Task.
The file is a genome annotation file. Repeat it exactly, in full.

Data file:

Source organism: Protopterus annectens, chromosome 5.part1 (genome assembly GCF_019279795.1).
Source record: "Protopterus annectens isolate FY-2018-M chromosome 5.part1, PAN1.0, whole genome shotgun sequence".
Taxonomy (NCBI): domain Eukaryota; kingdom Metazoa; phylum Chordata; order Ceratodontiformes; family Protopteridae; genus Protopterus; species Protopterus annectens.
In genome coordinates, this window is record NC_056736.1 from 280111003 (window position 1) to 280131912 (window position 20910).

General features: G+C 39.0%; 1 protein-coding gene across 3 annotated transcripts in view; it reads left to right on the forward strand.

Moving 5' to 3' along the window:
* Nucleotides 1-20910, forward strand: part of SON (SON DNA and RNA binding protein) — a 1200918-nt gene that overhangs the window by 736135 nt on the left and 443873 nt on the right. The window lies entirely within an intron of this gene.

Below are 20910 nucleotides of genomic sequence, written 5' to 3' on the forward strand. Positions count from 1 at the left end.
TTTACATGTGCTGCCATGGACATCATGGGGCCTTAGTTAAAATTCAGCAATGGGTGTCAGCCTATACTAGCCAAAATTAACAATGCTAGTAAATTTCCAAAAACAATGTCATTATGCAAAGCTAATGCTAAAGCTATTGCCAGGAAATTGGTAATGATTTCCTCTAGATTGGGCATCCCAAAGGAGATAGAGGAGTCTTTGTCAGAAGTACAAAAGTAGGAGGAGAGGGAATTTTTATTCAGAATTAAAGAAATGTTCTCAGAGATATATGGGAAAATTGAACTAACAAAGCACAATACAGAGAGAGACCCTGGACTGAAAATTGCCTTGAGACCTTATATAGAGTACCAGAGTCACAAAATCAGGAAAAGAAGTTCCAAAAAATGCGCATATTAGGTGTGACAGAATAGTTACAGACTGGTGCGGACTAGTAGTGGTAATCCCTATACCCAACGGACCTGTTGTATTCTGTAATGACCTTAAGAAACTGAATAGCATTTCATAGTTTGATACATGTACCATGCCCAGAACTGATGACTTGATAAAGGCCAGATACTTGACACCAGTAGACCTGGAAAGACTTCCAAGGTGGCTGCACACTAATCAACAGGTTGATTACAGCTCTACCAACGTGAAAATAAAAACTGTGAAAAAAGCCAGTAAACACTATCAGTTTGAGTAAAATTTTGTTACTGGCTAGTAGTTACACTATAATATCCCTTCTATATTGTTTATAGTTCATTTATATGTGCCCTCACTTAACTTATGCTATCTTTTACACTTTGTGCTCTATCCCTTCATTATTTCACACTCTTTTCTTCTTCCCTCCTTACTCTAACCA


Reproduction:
Source organism: Protopterus annectens, chromosome 5.part1 (genome assembly GCF_019279795.1).
Source record: "Protopterus annectens isolate FY-2018-M chromosome 5.part1, PAN1.0, whole genome shotgun sequence".
Taxonomy (NCBI): domain Eukaryota; kingdom Metazoa; phylum Chordata; order Ceratodontiformes; family Protopteridae; genus Protopterus; species Protopterus annectens.
In genome coordinates, this window is record NC_056736.1 from 280111003 (window position 1) to 280131912 (window position 20910).

General features: G+C 39.0%; 1 protein-coding gene across 3 annotated transcripts in view; it reads left to right on the forward strand.

Moving 5' to 3' along the window:
* Nucleotides 1-20910, forward strand: part of SON (SON DNA and RNA binding protein) — a 1200918-nt gene that overhangs the window by 736135 nt on the left and 443873 nt on the right. The window lies entirely within an intron of this gene.

Below are 20910 nucleotides of genomic sequence, written 5' to 3' on the forward strand. Positions count from 1 at the left end.
TTTACATGTGCTGCCATGGACATCATGGGGCCTTAGTTAAAATTCAGCAATGGGTGTCAGCCTATACTAGCCAAAATTAACAATGCTAGTAAATTTCCAAAAACAATGTCATTATGCAAAGCTAATGCTAAAGCTATTGCCAGGAAATTGGTAATGATTTCCTCTAGATTGGGCATCCCAAAGGAGATAGAGGAGTCTTTGTCAGAAGTACAAAAGTAGGAGGAGAGGGAATTTTTATTCAGAATTAAAGAAATGTTCTCAGAGATATATGGGAAAATTGAACTAACAAAGCACAATACAGAGAGAGACCCTGGACTGAAAATTGCCTTGAGACCTTATATAGAGTACCAGAGTCACAAAATCAGGAAAAGAAGTTCCAAAAAATGCGCATATTAGGTGTGACAGAATAGTTACAGACTGGTGCGGACTAGTAGTGGTAATCCCTATACCCAACGGACCTGTTGTATTCTGTAATGACCTTAAGAAACTGAATAGCATTTCATAGTTTGATACATGTACCATGCCCAGAACTGATGACTTGATAAAGGCCAGATACTTGACACCAGTAGACCTGGAAAGACTTCCAAGGTGGCTGCACACTAATCAACAGGTTGATTACAGCTCTACCAACGTGAAAATAAAAACTGTGAAAAAAGCCAGTAAACACTATCAGTTTGAGTAAAATTTTGTTACTGGCTAGTAGTTACACTATAATATCCCTTCTATATTGTTTATAGTTCATTTATATGTGCCCTCACTTAACTTATGCTATCTTTTACACTTTGTGCTCTATCCCTTCATTATTTCACACTCTTTTCTTCTTCCCTCCTTACTCTAACCA